One of the many things that irks me about the way that social justice movements are promoted by nonprofits through to the masses is the use of the either/or lens. I have written extensively over the years about how this has played out in the context of immigration policy and practice struggles in the United States. Whenever a bill is up for discussion, the so-called “good” side, that is the Democratic Party, pushes this good immigrant/bad immigrant binary and non-profits, in an often misguided effort to keep themselves afloat and gain a victory, take this language as their own. We see it with the push for the DREAM Act and the various state in-state tuition namesakes. We see it with the push against criminalizing deportation programs like Secure Communities. Now we see it again in the fight against H.B. 56 in Alabama.
Passed in June of last year, the Beason-Hammon Alabama Taxpayer and Citizen Protection Act, or H.B. 56 is considered one of the harshest anti-immigrant laws in the United States. It requires schools to check and report the immigration status of their students and bars undocumented students from postsecondary education. It instructs police to demand proof of immigration status from anyone they suspect of being in the country without documentation, even on a routine traffic stop or roadblock. It also invalidates any contract knowingly entered into with an undocumented immigrant, including routine agreements such as a rent contract, and makes it a felony for an undocumented immigrant to enter into a contract with a government entity.
Hollywood director Chris Weitz, journalist Jose Antonio Vargas along with the Center for American Progress recently launched a campaign to repeal H.B. 56 called “Is this Alabama”. The accompanying report to the campaign, Alabama’s Immigration Disaster, focuses on the economic and civil rights impact of the law:
Overall, as Professor Samuel Addy of the Center for Business and Economic Research at the University of Alabama’s Culverhouse College of Commerce and Business Administration has illustrated, because of H.B. 56, Alabama could lose up to $10.8 billion (or 6.2 percent of its gross domestic product), up to 140,000 jobs in the state, $264.5 million in state tax revenue, and $93 million in local tax revenue.
These costs will all be incurred to drive out an undocumented population that is estimated to be only 2.5 percent of the state—a population that paid $130 million into the state’s tax coffers in 2010.
Alabama’s agricultural industry and foreign investment are especially affected. Chad Smith, a tomato farmer, estimates that he could lose up to $300,000 in produce because of the lack of farmworkers who are now fleeing the state. And recent embarrassing incidents such as the arrest of Mercedes-Benz and Honda executives under the provisions of the new law jeopardize the presence of foreign companies, which give the state both a significant amount of money and a significant number of jobs—percent of the state’s workforce in 2009, the most recent year for which data are available.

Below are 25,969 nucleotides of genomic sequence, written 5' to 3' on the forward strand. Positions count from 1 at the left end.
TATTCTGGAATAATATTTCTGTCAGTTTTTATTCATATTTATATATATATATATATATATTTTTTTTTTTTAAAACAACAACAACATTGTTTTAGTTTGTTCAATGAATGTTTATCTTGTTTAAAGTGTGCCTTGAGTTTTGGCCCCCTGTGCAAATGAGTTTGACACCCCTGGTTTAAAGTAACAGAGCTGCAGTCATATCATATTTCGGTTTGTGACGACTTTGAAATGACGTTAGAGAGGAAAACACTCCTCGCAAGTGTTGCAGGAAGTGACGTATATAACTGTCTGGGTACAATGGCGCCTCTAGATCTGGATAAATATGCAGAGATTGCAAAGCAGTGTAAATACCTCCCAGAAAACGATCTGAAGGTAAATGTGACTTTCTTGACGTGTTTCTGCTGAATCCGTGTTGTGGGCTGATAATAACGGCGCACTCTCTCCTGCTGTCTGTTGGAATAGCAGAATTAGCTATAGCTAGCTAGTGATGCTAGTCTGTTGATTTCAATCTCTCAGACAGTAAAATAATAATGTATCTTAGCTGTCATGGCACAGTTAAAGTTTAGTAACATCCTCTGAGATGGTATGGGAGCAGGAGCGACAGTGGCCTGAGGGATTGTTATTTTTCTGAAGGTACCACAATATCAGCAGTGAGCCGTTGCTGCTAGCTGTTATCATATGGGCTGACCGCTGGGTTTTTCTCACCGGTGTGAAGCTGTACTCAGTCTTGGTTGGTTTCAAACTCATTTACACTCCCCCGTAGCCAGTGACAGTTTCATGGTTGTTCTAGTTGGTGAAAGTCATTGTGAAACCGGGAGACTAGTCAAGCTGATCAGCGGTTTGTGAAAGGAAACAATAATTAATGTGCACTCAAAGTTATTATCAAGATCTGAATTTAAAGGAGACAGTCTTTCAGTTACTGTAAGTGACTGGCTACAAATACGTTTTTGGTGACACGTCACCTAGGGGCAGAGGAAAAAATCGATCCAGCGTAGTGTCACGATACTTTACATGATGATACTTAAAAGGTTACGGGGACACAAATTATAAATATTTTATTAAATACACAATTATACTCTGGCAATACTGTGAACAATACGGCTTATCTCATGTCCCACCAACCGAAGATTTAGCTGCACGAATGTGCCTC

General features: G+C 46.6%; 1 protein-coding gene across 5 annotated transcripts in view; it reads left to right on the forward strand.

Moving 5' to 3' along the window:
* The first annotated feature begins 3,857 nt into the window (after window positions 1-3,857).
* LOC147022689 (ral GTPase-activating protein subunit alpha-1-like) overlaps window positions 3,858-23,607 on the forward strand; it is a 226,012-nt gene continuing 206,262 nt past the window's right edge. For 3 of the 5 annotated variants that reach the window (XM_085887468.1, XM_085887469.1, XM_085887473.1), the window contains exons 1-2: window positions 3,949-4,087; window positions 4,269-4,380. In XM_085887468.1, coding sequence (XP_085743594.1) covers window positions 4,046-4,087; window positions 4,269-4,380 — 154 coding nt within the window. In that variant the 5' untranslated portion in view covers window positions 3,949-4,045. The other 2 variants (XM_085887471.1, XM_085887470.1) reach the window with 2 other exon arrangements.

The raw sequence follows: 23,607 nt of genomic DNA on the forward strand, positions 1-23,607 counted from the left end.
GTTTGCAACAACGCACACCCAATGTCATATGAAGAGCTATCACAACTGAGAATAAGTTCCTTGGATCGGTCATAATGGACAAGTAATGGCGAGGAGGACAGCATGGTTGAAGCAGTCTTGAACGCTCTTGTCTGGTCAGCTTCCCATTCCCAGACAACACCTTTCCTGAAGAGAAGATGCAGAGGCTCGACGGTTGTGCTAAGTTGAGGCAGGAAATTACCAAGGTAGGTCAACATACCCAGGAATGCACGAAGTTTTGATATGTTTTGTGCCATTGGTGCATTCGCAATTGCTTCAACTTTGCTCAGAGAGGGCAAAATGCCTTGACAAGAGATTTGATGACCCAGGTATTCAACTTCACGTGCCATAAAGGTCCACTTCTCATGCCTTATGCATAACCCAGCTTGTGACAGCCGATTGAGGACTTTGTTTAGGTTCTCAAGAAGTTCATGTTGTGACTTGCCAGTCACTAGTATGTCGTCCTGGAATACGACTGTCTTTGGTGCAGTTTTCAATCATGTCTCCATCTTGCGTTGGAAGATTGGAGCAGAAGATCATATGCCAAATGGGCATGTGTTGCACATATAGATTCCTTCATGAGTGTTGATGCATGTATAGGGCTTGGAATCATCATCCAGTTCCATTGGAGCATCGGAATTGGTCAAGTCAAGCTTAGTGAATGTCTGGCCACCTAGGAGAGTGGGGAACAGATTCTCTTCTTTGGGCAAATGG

The campaign also features videos reflecting the personal, human impact of H.B. 56, asking people in Alabama their feelings about the law and framing the law in the context of the long struggle against racism in the state.
Check out one of the videos:
While repealing H.B. 56 is certainly something I am behind, I am concerned with framing issues of racism against blacks as something belonging to Alabama’s past – the United States’ past. Calling the struggle for equality and justice for all migrants the civil rights issue of our times implies that there is no more work to be done in terms of racism against blacks and the legacy of slavery in one state and across the country. All people have to do is look at the recently aired documentary Slavery by Another Name and look at who is being incarcerated and how to see that there is a hell of a long way to go when it comes to fighting racism. When racism is framed as either black or brown, real solidarity work is watered down. The reality is that the prison industrial complex that uses people of color bodies as raw materials is connected to the immigration criminalization complex.
So yes H.B. 56 is Alabama. It is the United States whose new budget features more money for Secure Communities. Failing to make the connections means we will continue to spread our resources too thin and be divided and conquered.